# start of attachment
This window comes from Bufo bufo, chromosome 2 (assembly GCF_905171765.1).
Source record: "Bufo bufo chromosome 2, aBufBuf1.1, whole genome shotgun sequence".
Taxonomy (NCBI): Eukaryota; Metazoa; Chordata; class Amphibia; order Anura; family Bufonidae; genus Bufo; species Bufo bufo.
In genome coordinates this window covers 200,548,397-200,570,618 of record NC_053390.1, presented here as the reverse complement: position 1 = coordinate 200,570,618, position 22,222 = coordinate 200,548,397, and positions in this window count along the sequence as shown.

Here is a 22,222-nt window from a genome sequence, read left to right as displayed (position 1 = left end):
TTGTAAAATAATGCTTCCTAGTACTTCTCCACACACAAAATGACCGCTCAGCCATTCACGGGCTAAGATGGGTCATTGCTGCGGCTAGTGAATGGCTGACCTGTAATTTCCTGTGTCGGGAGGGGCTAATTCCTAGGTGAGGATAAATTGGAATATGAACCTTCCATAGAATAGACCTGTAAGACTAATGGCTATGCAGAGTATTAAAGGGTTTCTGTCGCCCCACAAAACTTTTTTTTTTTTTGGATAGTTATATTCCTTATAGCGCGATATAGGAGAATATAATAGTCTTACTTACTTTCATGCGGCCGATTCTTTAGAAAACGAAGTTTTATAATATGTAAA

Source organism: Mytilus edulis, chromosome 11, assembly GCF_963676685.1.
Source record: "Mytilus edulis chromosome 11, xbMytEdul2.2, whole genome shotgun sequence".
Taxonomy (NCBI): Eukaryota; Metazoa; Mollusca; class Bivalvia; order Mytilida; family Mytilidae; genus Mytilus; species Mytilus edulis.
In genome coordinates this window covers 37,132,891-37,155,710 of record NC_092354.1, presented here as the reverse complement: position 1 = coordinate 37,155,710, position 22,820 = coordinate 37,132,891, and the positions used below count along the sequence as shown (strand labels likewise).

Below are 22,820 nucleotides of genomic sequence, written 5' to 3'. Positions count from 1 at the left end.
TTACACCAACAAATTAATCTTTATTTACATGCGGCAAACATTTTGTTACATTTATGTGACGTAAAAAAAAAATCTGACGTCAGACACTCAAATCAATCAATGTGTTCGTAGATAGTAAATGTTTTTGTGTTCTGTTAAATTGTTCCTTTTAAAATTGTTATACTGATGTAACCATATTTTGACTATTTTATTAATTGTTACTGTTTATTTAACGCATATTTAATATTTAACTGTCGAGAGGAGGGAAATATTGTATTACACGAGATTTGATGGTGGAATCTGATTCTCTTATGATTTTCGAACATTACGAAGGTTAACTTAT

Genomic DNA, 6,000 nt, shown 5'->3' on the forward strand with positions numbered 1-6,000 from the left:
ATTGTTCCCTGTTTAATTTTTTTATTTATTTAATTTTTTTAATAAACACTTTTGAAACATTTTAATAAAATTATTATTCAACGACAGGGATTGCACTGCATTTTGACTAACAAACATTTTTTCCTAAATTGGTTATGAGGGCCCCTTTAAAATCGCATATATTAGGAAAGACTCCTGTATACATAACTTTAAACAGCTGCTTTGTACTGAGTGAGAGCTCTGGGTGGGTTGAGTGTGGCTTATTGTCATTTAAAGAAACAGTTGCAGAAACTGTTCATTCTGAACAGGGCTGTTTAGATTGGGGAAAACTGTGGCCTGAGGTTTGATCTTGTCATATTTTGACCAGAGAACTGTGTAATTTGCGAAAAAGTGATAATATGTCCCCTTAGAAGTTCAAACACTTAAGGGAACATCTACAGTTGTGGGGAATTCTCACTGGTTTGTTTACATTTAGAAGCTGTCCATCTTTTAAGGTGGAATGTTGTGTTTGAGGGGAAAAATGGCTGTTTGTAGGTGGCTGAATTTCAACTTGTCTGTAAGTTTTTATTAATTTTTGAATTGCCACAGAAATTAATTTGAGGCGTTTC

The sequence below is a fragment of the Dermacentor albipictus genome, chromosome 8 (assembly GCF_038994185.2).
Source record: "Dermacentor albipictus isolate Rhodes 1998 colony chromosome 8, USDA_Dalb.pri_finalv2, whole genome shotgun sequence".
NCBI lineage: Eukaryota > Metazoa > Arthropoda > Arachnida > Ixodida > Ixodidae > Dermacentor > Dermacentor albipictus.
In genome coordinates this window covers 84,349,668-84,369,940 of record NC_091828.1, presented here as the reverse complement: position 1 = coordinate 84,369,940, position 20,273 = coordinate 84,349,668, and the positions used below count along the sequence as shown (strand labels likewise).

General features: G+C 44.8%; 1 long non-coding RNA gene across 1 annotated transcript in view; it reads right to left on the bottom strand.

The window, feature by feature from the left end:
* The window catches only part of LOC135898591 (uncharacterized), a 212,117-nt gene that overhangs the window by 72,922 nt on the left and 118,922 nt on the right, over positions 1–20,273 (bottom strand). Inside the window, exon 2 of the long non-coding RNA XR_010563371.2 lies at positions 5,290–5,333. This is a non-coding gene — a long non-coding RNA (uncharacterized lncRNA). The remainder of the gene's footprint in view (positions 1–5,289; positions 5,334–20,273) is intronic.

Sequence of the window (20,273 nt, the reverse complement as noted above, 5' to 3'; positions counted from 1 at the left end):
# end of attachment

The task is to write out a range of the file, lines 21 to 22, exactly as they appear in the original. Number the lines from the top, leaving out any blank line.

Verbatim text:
* The window catches only part of LOC135898591 (uncharacterized), a 212,117-nt gene that overhangs the window by 72,922 nt on the left and 118,922 nt on the right, over positions 1–20,273 (bottom strand). Inside the window, exon 2 of the long non-coding RNA XR_010563371.2 lies at positions 5,290–5,333. This is a non-coding gene — a long non-coding RNA (uncharacterized lncRNA). The remainder of the gene's footprint in view (positions 1–5,289; positions 5,334–20,273) is intronic.

Sequence of the window (20,273 nt, the reverse complement as noted above, 5' to 3'; positions counted from 1 at the left end):